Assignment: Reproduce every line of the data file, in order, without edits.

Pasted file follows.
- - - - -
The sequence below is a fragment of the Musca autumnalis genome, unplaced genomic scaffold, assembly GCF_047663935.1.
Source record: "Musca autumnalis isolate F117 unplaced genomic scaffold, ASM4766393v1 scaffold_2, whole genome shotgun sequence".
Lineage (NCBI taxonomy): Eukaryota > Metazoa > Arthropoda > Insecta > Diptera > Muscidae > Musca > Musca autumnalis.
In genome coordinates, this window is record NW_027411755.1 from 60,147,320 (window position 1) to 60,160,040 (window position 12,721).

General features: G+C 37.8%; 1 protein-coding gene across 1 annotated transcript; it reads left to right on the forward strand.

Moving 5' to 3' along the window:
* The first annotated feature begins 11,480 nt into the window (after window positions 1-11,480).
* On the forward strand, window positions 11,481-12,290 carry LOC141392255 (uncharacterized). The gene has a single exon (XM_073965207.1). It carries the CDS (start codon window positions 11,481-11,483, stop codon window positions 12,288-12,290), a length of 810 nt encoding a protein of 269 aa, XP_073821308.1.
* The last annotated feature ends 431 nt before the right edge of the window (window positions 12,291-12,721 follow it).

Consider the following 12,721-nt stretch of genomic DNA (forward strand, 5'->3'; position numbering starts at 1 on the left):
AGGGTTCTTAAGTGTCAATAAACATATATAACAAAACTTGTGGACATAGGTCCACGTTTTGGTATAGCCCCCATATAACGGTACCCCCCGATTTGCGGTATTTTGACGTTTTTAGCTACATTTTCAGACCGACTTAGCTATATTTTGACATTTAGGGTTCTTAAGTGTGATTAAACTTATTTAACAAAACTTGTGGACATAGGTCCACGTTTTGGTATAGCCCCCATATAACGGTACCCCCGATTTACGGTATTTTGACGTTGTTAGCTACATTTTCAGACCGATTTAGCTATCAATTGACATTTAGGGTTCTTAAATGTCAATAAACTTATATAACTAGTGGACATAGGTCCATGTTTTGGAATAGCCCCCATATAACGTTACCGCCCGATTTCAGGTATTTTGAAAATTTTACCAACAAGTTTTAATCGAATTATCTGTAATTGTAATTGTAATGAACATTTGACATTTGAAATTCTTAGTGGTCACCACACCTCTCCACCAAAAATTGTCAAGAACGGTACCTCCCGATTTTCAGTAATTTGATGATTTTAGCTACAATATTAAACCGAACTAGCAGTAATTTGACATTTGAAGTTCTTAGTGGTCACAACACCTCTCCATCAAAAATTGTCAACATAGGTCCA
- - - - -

The sequence below is a fragment of the Musca autumnalis genome, unplaced genomic scaffold, assembly GCF_047663935.1.
Source record: "Musca autumnalis isolate F117 unplaced genomic scaffold, ASM4766393v1 scaffold_2, whole genome shotgun sequence".
Lineage (NCBI taxonomy): Eukaryota > Metazoa > Arthropoda > Insecta > Diptera > Muscidae > Musca > Musca autumnalis.
In genome coordinates, this window is record NW_027411755.1 from 60,147,320 (window position 1) to 60,160,040 (window position 12,721).

General features: G+C 37.8%; 1 protein-coding gene across 1 annotated transcript; it reads left to right on the forward strand.

Moving 5' to 3' along the window:
* The first annotated feature begins 11,480 nt into the window (after window positions 1-11,480).
* On the forward strand, window positions 11,481-12,290 carry LOC141392255 (uncharacterized). The gene has a single exon (XM_073965207.1). It carries the CDS (start codon window positions 11,481-11,483, stop codon window positions 12,288-12,290), a length of 810 nt encoding a protein of 269 aa, XP_073821308.1.
* The last annotated feature ends 431 nt before the right edge of the window (window positions 12,291-12,721 follow it).

Consider the following 12,721-nt stretch of genomic DNA (forward strand, 5'->3'; position numbering starts at 1 on the left):
AGGGTTCTTAAGTGTCAATAAACATATATAACAAAACTTGTGGACATAGGTCCACGTTTTGGTATAGCCCCCATATAACGGTACCCCCCGATTTGCGGTATTTTGACGTTTTTAGCTACATTTTCAGACCGACTTAGCTATATTTTGACATTTAGGGTTCTTAAGTGTGATTAAACTTATTTAACAAAACTTGTGGACATAGGTCCACGTTTTGGTATAGCCCCCATATAACGGTACCCCCGATTTACGGTATTTTGACGTTGTTAGCTACATTTTCAGACCGATTTAGCTATCAATTGACATTTAGGGTTCTTAAATGTCAATAAACTTATATAACTAGTGGACATAGGTCCATGTTTTGGAATAGCCCCCATATAACGTTACCGCCCGATTTCAGGTATTTTGAAAATTTTACCAACAAGTTTTAATCGAATTATCTGTAATTGTAATTGTAATGAACATTTGACATTTGAAATTCTTAGTGGTCACCACACCTCTCCACCAAAAATTGTCAAGAACGGTACCTCCCGATTTTCAGTAATTTGATGATTTTAGCTACAATATTAAACCGAACTAGCAGTAATTTGACATTTGAAGTTCTTAGTGGTCACAACACCTCTCCATCAAAAATTGTCAACATAGGTCCA